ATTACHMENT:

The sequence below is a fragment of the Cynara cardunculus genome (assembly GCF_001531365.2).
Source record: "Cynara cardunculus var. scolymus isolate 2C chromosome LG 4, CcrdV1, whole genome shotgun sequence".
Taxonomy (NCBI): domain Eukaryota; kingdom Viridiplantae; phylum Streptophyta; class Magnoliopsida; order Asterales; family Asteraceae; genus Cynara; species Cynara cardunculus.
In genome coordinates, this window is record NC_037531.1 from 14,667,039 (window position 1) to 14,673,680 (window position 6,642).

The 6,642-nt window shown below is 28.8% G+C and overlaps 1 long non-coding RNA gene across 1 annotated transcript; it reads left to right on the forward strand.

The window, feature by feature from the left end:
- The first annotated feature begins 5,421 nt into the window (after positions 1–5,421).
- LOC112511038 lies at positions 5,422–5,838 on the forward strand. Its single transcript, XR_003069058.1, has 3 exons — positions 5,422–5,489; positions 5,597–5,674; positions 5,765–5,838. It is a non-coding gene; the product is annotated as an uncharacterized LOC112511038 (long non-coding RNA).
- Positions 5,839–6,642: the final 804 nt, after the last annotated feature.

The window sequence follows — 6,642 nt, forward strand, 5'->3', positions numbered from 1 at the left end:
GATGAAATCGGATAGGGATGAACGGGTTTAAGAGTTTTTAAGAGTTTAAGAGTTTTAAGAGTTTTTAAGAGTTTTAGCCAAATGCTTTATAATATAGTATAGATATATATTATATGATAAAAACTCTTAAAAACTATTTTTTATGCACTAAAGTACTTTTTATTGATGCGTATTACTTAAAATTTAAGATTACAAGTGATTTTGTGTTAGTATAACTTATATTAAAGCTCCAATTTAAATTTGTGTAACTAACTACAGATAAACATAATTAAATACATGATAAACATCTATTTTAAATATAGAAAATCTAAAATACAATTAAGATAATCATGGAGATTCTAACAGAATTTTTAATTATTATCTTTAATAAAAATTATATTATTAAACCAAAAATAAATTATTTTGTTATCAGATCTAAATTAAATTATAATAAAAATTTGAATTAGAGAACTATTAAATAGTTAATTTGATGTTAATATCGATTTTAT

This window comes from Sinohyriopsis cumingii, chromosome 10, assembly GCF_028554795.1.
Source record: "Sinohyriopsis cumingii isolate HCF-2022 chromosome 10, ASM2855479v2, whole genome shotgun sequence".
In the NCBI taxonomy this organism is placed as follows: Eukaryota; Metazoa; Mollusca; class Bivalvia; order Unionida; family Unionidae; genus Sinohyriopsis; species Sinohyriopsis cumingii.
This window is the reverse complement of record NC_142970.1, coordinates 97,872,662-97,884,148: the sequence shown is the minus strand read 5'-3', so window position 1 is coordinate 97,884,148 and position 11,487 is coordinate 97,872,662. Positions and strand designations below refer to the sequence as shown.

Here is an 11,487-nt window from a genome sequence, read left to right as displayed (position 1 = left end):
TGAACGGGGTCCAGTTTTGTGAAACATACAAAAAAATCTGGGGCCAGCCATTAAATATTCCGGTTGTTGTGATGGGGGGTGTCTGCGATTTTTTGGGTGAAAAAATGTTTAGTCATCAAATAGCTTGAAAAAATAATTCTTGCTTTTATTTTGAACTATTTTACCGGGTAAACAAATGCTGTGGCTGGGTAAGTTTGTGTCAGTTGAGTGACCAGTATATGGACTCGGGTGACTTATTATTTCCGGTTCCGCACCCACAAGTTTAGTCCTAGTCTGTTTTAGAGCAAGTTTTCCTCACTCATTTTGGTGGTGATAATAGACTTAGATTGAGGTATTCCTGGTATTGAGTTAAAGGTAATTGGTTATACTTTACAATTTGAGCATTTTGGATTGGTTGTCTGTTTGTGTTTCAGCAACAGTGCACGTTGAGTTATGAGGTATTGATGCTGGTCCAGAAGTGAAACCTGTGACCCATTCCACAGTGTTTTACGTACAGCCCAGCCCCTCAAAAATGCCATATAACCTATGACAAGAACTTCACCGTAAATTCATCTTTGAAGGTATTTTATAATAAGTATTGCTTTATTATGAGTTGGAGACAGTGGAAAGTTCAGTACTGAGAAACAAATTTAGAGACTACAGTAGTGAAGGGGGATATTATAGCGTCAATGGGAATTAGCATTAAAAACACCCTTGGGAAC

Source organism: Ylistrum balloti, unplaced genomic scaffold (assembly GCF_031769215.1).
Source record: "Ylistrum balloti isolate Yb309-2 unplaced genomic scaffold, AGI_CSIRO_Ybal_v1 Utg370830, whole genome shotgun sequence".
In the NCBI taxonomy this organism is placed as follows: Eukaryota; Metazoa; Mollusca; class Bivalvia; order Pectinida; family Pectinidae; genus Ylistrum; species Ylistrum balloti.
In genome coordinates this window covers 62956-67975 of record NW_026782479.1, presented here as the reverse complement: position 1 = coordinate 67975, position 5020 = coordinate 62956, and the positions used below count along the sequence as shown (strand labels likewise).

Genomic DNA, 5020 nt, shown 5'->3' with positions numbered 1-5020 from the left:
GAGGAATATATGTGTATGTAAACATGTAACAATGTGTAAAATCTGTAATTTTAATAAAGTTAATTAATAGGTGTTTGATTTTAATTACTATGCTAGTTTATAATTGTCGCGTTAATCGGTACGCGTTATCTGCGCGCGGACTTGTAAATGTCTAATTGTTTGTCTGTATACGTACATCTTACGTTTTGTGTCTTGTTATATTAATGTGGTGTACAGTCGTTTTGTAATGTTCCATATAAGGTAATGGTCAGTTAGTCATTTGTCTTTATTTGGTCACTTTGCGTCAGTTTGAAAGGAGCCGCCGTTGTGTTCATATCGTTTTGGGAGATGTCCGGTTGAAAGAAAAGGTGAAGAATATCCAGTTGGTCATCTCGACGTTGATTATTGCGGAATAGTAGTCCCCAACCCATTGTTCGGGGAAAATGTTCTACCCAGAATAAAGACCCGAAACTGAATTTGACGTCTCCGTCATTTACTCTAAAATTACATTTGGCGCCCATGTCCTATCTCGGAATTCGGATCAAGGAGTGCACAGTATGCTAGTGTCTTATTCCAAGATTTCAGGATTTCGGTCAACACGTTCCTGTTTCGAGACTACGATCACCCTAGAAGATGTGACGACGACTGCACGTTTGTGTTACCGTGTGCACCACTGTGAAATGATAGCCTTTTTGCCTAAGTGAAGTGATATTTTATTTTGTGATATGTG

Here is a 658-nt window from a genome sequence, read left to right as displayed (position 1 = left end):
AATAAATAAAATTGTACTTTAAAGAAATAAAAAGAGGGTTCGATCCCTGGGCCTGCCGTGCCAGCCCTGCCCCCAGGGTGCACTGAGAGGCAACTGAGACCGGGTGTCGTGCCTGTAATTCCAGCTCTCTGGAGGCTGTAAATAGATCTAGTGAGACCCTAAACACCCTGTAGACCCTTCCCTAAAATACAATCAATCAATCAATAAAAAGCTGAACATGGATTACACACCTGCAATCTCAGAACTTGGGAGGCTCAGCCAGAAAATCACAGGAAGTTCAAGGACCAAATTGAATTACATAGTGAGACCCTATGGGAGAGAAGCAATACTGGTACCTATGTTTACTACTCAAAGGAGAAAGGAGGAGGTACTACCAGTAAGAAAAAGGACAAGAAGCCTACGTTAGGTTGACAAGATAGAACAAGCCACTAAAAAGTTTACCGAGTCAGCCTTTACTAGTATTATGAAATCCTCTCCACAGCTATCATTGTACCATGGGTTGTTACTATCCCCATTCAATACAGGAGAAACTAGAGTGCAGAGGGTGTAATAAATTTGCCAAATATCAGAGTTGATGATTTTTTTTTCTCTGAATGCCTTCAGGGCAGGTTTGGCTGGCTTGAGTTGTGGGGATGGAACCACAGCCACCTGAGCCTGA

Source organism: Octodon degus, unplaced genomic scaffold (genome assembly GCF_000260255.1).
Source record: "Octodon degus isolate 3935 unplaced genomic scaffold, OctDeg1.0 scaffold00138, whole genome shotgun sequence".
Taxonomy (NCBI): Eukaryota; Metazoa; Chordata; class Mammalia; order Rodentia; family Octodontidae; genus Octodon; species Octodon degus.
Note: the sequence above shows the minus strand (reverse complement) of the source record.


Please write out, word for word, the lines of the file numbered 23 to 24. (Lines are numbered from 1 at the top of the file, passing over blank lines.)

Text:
GAGGAATATATGTGTATGTAAACATGTAACAATGTGTAAAATCTGTAATTTTAATAAAGTTAATTAATAGGTGTTTGATTTTAATTACTATGCTAGTTTATAATTGTCGCGTTAATCGGTACGCGTTATCTGCGCGCGGACTTGTAAATGTCTAATTGTTTGTCTGTATACGTACATCTTACGTTTTGTGTCTTGTTATATTAATGTGGTGTACAGTCGTTTTGTAATGTTCCATATAAGGTAATGGTCAGTTAGTCATTTGTCTTTATTTGGTCACTTTGCGTCAGTTTGAAAGGAGCCGCCGTTGTGTTCATATCGTTTTGGGAGATGTCCGGTTGAAAGAAAAGGTGAAGAATATCCAGTTGGTCATCTCGACGTTGATTATTGCGGAATAGTAGTCCCCAACCCATTGTTCGGGGAAAATGTTCTACCCAGAATAAAGACCCGAAACTGAATTTGACGTCTCCGTCATTTACTCTAAAATTACATTTGGCGCCCATGTCCTATCTCGGAATTCGGATCAAGGAGTGCACAGTATGCTAGTGTCTTATTCCAAGATTTCAGGATTTCGGTCAACACGTTCCTGTTTCGAGACTACGATCACCCTAGAAGATGTGACGACGACTGCACGTTTGTGTTACCGTGTGCACCACTGTGAAATGATAGCCTTTTTGCCTAAGTGAAGTGATATTTTATTTTGTGATATGTG

Here is a 658-nt window from a genome sequence, read left to right as displayed (position 1 = left end):